The incidence of pulmonary non-tuberculous mycobacteria in British Columbia, Canada
Abstract:SETTING: British Columbia Centre for Disease Control (BCCDC), Vancouver, Canada.
OBJECTIVE: To determine the incidence of non-tuberculous mycobacteria (NTM) and to assess the impact of new laboratory techniques.
DESIGN: Population-based study of all subjects with positive cultures for NTM from 1990 to 2006.
RESULTS: Mycobacterium avium complex (MAC) was the most common NTM isolate (77%). The median incidence rates per 100 000 population in the total sample were respectively 6.7, 4.5 and <0.7 for all NTMs, MAC and all non-MAC species; for NTM-treated subjects the rates were respectively 1.6, 1.4 and <0.08; and for the NTM-colonised they were respectively 4.7, 2.7 and <0.5. In the period after the introduction of new laboratory techniques, all NTM isolates, the overall MAC rate and the MAC-colonised rate increased by respectively 24%, 35.4% and 76% (P < 0.05). All NTM isolates and rates for all NTMs, NTM-treated and M. tuberculosis subjects (used as comparison group) decreased over time (P < 0.05).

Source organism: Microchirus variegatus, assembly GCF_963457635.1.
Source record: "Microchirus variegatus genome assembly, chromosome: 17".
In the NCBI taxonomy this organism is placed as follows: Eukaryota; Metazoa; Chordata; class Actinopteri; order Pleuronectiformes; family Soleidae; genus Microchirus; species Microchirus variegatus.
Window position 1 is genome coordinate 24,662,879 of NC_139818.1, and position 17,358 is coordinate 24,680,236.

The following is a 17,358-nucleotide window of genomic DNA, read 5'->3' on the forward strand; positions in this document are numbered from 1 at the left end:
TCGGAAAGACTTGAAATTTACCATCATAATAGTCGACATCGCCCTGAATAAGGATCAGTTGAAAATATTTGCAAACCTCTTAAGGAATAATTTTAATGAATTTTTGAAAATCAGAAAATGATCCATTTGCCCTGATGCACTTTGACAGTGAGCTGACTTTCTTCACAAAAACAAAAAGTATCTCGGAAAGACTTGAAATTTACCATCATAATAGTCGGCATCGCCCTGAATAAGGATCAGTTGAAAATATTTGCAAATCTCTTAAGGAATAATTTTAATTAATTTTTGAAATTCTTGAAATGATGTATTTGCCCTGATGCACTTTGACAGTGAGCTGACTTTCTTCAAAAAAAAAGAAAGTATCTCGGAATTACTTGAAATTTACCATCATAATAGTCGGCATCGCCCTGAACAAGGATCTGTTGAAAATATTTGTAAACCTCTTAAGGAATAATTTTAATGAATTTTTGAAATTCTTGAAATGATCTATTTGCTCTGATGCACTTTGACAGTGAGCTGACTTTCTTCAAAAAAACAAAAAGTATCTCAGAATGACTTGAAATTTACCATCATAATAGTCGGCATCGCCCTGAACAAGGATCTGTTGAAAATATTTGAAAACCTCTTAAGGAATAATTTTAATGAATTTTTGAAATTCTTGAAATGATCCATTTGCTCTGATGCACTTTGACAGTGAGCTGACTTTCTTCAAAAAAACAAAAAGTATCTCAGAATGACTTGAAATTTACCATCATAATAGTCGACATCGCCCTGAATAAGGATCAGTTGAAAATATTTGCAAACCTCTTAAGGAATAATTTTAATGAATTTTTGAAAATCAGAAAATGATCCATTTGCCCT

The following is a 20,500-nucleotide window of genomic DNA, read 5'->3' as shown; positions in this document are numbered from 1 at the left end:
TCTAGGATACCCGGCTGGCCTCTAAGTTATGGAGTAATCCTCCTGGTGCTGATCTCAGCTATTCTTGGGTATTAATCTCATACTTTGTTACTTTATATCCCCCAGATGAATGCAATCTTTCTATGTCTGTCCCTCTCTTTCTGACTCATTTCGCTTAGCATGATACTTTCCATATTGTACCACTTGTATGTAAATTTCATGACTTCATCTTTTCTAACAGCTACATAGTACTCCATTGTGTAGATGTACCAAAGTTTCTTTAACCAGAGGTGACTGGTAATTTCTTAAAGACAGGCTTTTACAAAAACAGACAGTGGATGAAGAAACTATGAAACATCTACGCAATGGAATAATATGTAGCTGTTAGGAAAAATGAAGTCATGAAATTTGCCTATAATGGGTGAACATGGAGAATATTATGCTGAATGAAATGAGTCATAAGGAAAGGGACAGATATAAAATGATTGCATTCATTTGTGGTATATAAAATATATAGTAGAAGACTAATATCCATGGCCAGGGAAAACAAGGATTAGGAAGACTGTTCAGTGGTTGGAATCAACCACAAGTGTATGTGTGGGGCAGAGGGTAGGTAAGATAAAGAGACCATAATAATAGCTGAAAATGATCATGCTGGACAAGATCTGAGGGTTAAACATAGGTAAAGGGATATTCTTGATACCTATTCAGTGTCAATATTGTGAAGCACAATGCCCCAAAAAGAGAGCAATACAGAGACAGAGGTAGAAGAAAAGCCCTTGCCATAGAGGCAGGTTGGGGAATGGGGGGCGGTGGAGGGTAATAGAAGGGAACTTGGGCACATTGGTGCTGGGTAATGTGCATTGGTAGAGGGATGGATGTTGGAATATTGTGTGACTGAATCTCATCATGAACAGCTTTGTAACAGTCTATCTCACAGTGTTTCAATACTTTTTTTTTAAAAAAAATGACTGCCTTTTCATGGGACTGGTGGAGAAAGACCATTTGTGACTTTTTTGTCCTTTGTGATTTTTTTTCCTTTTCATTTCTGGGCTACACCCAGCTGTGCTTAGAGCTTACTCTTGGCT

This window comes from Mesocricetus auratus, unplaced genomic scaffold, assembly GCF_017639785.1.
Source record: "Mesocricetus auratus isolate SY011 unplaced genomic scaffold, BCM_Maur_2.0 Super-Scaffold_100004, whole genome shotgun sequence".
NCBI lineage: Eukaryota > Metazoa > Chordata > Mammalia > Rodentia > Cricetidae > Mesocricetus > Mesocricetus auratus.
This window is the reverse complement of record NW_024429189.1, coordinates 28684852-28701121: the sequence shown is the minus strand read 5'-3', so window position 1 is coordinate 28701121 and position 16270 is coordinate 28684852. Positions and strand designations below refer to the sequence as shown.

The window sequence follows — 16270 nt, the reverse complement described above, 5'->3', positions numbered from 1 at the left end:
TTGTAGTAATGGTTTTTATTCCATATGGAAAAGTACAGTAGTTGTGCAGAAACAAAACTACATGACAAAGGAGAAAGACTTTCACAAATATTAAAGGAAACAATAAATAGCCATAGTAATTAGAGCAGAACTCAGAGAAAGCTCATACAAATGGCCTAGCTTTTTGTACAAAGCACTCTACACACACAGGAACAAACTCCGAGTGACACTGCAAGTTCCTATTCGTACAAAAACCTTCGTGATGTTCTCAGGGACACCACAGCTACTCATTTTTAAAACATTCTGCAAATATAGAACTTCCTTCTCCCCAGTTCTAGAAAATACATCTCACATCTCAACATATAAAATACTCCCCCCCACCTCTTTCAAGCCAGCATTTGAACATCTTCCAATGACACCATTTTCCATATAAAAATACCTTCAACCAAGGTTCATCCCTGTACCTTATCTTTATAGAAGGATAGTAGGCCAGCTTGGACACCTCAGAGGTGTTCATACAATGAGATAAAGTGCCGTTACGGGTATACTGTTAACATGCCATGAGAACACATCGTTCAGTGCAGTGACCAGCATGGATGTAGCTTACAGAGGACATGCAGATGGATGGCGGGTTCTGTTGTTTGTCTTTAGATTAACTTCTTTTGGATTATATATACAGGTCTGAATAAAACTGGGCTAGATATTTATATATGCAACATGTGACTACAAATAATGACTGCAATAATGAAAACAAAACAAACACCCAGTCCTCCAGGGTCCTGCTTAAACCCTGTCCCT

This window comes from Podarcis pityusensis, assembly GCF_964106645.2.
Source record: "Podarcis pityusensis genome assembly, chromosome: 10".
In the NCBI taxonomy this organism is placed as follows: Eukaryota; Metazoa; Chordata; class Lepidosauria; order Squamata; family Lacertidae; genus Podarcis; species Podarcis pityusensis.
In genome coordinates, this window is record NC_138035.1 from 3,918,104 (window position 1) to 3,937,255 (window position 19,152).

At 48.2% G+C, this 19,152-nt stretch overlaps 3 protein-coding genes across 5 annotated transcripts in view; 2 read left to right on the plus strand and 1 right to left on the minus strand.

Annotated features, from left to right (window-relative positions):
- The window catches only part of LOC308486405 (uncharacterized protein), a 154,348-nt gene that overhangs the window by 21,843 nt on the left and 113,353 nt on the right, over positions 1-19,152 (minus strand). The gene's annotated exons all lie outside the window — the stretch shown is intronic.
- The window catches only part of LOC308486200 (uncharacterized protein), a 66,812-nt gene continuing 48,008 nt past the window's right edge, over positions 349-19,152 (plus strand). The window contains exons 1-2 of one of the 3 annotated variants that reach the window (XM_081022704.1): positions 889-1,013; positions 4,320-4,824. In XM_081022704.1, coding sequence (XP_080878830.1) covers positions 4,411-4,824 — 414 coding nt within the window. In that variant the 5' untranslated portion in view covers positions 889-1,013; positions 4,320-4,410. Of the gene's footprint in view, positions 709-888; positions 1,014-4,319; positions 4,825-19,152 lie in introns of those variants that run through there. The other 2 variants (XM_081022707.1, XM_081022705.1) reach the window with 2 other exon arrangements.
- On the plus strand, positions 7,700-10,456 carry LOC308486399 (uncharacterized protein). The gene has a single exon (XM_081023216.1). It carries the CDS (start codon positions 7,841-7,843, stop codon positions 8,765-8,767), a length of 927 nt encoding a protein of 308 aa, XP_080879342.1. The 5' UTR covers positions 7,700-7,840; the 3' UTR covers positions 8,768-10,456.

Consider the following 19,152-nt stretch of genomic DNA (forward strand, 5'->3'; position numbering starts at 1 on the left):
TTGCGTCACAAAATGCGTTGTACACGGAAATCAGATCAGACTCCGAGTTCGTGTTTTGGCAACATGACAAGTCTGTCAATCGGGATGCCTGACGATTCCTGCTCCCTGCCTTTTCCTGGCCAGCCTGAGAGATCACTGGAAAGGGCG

CONCLUSION: The most common NTM species was MAC. Episodic increases in the number of isolates and incidence rates of subjects colonised with MAC are likely to be associated with the implementation of new laboratory techniques, which may represent an artefact. The decrease in rates of NTM-treated subjects is reassuring.
Document Type: Regular Paper
Affiliations: 1: Department of TB Control, British Columbia Centre for Disease Control, Vancouver, British Columbia, Canada 2: TB/Mycobacteriology Laboratory, British Columbia Centre for Disease Control, Vancouver, British Columbia, Canada 3: Department of TB Control, British Columbia Centre for Disease Control, Vancouver, British Columbia, Canada; and Department of Medicine, University of British Columbia, Vancouver, British Columbia, Canada
Publication date: 2009-09-01
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